This brand of suffering alongside the daily and mundane is probably not entirely unlike other long-term cycles of devastation in this country such as the period of Reconstruction, the Dust Bowl Years, or the Great Depression. There isn’t much ink spilled over the psychological toll from these times, since this is a relatively new way of thinking about major events and how people survive them. Still, the history of a people isn’t primarily told by social scientists but rather by those who are left to pass down the family stories.
Ardyth Ann Stull, in a Ph.D dissertation for the University of Iowa about her own family during the Great Depression wrote that one of the “nearly universal beliefs [of this time] was bearing hardship without complaint.” The lore of that time indicates that people became sturdy through hard work, being inventive with much less, and not talking about their problems. When more serious mental health problems arose in Stull’s family, they were simply ignored or denied, even when a family member went missing for long stretches of time, hospitalized for months in a sanitorium, the only treatment for serious mental maladies in those days which predated psychotropic medications and other therapeutic treatments for common conditions.
There is much talk still today about how we are made hardier or more resilient simply by going without. But when it comes to our psychological lives, this does not hold up to scrutiny. The reality is that, while we are often able to rise to the occasion, it is not without considerable cost. One that can be long-lasting, and which can be as detrimental as the hardiness is helpful. The legacy of the stoic person who learned as a child to be thrifty both financially as well as emotionally during the Great Depression is not one that any therapist today would promote as a picture of health. Nor is it the case today that all our focus should be on re-opening for business, school, or what have you, without careful consideration of the human, emotional, and relational costs of this year of beauty and terror.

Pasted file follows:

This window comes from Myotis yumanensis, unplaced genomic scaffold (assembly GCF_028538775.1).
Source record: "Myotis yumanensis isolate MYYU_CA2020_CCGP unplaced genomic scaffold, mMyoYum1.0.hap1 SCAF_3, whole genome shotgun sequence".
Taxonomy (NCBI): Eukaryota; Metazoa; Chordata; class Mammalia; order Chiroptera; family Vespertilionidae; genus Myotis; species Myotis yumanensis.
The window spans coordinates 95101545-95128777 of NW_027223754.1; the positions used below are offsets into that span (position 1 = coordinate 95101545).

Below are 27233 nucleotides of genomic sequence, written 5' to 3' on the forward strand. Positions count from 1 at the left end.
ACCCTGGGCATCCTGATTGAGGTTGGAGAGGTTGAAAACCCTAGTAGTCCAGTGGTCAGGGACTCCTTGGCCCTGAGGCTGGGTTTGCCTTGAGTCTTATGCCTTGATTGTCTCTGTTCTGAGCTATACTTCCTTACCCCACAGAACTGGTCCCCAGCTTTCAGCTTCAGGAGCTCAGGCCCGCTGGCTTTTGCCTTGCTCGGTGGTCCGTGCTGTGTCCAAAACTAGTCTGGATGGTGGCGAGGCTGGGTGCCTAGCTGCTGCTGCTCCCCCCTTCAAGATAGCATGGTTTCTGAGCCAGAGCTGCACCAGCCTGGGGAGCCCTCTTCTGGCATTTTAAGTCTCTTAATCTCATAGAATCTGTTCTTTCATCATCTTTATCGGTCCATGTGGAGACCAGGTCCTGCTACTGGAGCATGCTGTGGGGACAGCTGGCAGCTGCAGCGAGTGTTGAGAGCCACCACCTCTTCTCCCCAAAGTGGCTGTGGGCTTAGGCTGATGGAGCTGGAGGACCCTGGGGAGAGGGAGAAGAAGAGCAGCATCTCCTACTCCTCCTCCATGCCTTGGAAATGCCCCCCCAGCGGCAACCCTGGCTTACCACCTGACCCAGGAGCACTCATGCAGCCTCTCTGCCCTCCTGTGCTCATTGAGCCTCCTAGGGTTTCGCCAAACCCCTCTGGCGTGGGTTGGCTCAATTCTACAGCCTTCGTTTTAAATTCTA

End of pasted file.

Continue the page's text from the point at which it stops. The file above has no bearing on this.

The lesson that we can take away from the experiences of our forebears who have lived through long-term hardships is that we can rise again. In each case named above, the nation as a whole recovered, if unevenly (always unevenly, until we reach Martin Luther King’s Promised Land). As we do so today, let’s consider rebuilding with more psychological savvy than in years past. With more reconciliation of what this time has done to us, especially those who were at the fringes of privilege. Or who lacked it altogether. A more psychologically responsible society would have us considering how to best do that, with eyes wide-open to the fact that we did not bear the strain of this crisis equally. Many professionals found themselves self-improving or remodeling homes while their less-secure neighbors risked their lives to get to low-paying jobs with insufficient PPE.
As we march onward toward 2021, continuing on in the tragedy and the malaise that is this precarious time, let us remember that we are in the main beings who feel and who need one another with complete interdependence. And let us also remember that we will have the best chance at a thorough Recovery if both of these aspects of our individual and collective lives are included in the project of rebuilding our nation. Our selves. Inclusion of questions related to mental health and social well-being are crucial following this momentous collapse, a notion that is as true as it is untried.
And a thing that could turn the narrative of this era around from disaster to inspiration.
Counselors Roy Fisher and Liz Covey answer readers’ questions for the South Seattle Emerald’s “Ask a Therapist.” Have a question about a relationship? Wondering about the struggles of being a parent? Others likely have the same questions and Covey and Fisher bring years of professional experience to provide their insights.
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Featured image: “Walking The Ledge Part IV” by StarMama is licensed under CC BY 2.0. View a copy of this license here.